The site uses cookies to provide you with a better experience. By using this site you agree to our Privacy policy.

Insolvent trading, safe harbour and directors’ duties

Insolvent trading, safe harbour and directors’ duties

Alexander Nielsen

The federal Government recently announced temporary changes to existing insolvency laws in order to provide relief for businesses in financial distress during the COVID-19 crisis, including;

  • an additional ‘safe harbour’ from insolvent trading liability; and 

  • an increase to the minimum threshold at which creditors can issue a statutory demand from $2,000 to $20,000, and an extension of the time companies have to respond to a statutory demand (six months, rather than the usual 21 days).

Whilst these measures will be welcomed by companies whose viability has been threatened by the ongoing pandemic, they are not a free pass to trade while insolvent. The measures  should be viewed as immediate relief for companies who need time to assess how COVID-19 will affect their business, take advice, and either develop a turnaround plan or consider appointing administrators.
Additionally, these measures may result in a shifting of credit and liquidity risk to suppliers, and other creditors, who are dealing with struggling companies. This represents an additional reason to be more vigilant with trading counterparties and consider (amongst other measures) adjusting trading terms to reduce this risk. 

Additional insolvent trading safe harbour
The temporary safe harbour measures (COVID-19 Safe Harbour) will provide additional protection to directors from personal liability, for debts incurred while trading insolvent, provided that the company incurs the debt: 

  • in the ordinary course of its business; and

  • during the six-month period of the COVID-19 Safe Harbour.

There is some uncertainty around what constitutes the ‘ordinary course of business’,  the explanatory memorandum that introduced these changes defines it as “a debt necessary to facilitate the continuation of the business” during the six-month period of the COVID-19 Safe Harbour. This potentially narrow definition should provide directors some pause when seeking to only rely on the additional safe harbour measures.

Don’t forget the existing safe harbour
The original safe harbour provisions were introduced in 2017 to protect directors from liability for insolvent trading while they are pursuing a turnaround plan.

This regime applies where a director starts developing one or more courses of action that are reasonably likely to lead to a better outcome for the company than the immediate appointment of an administrator or liquidator.
The 2017 safe harbour provisions operate as a carve-out from the insolvent trading provisions of the Corporations Act (which otherwise remain unchanged), providing the directors protection from any personal liability for debts incurred by the company, directly or indirectly in connection with any such course of action. The protection, however, only applies to directors acting honestly and diligently and who have ensured that the company has:

  • complied with its obligations to maintain adequate books and records

  • paid employee entitlements when due (including superannuation)

  • kept up to date with its tax reporting obligations (being no more than three months in arrears)

Directors’ duties still apply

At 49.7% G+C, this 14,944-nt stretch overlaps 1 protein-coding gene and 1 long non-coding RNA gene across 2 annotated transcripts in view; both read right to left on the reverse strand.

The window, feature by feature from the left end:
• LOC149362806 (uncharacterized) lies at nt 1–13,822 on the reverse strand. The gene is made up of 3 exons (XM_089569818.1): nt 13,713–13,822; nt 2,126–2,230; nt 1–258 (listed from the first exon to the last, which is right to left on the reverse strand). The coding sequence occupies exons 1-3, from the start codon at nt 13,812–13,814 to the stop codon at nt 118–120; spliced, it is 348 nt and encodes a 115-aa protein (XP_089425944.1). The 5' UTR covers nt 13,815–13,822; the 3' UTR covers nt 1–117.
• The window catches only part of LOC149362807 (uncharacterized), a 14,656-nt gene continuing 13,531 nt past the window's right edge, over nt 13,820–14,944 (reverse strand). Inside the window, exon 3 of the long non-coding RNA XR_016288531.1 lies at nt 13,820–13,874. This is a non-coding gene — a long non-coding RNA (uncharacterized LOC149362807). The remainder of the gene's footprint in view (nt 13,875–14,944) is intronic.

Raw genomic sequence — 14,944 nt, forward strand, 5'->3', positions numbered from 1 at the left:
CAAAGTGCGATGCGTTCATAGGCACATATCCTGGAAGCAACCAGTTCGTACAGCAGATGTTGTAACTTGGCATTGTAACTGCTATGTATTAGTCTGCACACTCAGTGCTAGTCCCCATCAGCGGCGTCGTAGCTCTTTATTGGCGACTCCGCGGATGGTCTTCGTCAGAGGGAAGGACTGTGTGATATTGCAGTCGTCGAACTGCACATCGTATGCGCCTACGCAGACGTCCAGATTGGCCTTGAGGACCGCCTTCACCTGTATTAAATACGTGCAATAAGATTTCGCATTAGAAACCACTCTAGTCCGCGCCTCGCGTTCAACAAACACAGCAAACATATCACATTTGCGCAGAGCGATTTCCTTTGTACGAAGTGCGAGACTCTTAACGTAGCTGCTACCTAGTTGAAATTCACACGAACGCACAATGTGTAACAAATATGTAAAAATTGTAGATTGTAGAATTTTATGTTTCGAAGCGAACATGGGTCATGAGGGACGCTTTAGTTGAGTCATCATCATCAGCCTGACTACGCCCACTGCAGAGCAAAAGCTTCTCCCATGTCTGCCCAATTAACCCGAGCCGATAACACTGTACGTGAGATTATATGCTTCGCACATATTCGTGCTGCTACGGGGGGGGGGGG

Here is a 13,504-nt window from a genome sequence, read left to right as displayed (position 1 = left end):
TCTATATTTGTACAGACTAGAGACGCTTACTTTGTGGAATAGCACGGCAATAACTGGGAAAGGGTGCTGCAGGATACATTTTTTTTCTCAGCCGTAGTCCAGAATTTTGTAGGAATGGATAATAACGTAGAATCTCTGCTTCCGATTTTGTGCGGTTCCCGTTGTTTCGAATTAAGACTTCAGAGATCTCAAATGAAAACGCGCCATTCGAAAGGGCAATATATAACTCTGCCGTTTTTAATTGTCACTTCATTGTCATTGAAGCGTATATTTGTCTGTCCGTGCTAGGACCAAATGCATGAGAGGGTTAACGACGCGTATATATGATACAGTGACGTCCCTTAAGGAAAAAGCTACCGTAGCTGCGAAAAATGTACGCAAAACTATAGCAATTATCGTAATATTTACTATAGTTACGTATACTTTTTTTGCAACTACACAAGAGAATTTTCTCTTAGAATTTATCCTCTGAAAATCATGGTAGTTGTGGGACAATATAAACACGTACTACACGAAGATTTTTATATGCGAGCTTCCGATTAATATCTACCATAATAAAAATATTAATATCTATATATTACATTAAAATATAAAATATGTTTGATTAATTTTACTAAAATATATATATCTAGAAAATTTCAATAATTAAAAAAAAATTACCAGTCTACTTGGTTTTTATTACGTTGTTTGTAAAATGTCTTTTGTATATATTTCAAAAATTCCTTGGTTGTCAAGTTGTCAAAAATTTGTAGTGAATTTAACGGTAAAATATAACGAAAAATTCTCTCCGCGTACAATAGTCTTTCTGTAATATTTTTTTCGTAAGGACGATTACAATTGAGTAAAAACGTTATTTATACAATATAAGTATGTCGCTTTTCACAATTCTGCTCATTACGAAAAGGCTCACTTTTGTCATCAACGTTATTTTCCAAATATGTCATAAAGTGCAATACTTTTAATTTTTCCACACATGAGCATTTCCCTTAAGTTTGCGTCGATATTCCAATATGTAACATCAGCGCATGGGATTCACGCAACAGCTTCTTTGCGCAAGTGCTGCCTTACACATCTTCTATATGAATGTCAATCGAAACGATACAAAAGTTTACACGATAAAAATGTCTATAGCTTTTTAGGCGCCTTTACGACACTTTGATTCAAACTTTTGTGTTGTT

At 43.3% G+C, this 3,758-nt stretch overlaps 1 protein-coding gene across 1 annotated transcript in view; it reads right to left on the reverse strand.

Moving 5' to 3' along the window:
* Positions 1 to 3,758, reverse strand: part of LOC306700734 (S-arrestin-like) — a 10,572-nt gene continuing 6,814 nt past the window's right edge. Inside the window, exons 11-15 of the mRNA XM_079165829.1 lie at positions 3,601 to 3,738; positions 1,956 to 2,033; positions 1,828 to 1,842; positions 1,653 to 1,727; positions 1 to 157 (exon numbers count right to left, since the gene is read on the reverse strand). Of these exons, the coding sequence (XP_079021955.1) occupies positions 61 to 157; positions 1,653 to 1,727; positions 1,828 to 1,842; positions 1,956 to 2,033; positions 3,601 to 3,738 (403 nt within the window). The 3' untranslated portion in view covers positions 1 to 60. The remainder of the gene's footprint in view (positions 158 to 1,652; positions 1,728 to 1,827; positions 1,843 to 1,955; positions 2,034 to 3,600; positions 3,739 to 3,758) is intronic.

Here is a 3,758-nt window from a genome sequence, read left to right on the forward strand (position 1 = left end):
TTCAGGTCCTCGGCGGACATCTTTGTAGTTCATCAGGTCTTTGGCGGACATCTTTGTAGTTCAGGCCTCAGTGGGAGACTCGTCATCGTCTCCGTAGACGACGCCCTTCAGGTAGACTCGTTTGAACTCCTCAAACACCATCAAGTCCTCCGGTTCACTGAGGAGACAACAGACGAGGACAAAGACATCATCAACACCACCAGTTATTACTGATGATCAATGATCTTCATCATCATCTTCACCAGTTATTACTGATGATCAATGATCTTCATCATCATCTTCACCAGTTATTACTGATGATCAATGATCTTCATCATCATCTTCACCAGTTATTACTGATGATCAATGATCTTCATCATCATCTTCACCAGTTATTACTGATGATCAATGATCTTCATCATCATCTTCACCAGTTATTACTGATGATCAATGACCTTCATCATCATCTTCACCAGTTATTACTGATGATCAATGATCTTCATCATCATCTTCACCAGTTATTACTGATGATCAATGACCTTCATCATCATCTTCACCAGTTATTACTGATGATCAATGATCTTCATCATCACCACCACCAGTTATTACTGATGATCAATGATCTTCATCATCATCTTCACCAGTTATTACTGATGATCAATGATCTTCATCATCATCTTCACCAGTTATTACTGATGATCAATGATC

Even if directors are relieved of liability from insolvent trading, they must still consider their duties (fiduciary, care and diligence, prohibitions of misleading and deceptive conduct). All directors should be aware that if their company is (or near) insolvent, they have a duty to consider the interests of creditors.
A failure to act with due care and diligence in a manner that prejudices creditors may leave directors personally exposed to claims, by the company (either directly or by external administrators). As such, directors must continue to identify and deal with the issues confronting their businesses, and mitigate the impact those issues may have on their creditors, particularly if they envisage the issues extending beyond the next six months.
The documentation and implementation of plans to address business issues will be critical for directors. Where plans become impractical or unrealistic, consideration should be given to external administration options.

What does this mean for creditors?
The changes to the statutory demand provisions will impact creditors who would otherwise rely on the statutory demand process as a reasonably cheap and simple way to pressure debtors to pay outstanding debts.
More broadly,  the temporary changes to insolvency laws in relation to the COVID-19 crisis will increase risks for companies who are creditors to companies in distress themselves, or have counterparties and customers experiencing financial difficulty. Now is the time to think about ways in which you can reduce your own risk and minimise the impact if one of these parties were to become insolvent. For instance, you may consider:

  • staying on top of your terms of trade. If possible, more frequently require payment upfront rather than extending credit. This will reduce your risk of voidable transactions;

  • reviewing your contracts and terms of trade to ensure that they are enforceable;

  • asking for personal guarantees from directors;

  • understanding your PPSR position – Are you able to register an interest? If you have existing registrations, have these been registered correctly?

  • if necessary, take legal proceedings to enforce your debts.

How can Moore Australia help?
Moore Australia can assist companies and directors to navigate the web of rights and obligations that have become more relevant than ever during the current COVID-19 crisis. Our network of legal and financial professionals can help you recognise where you stand in relation to your own business and those you transact with.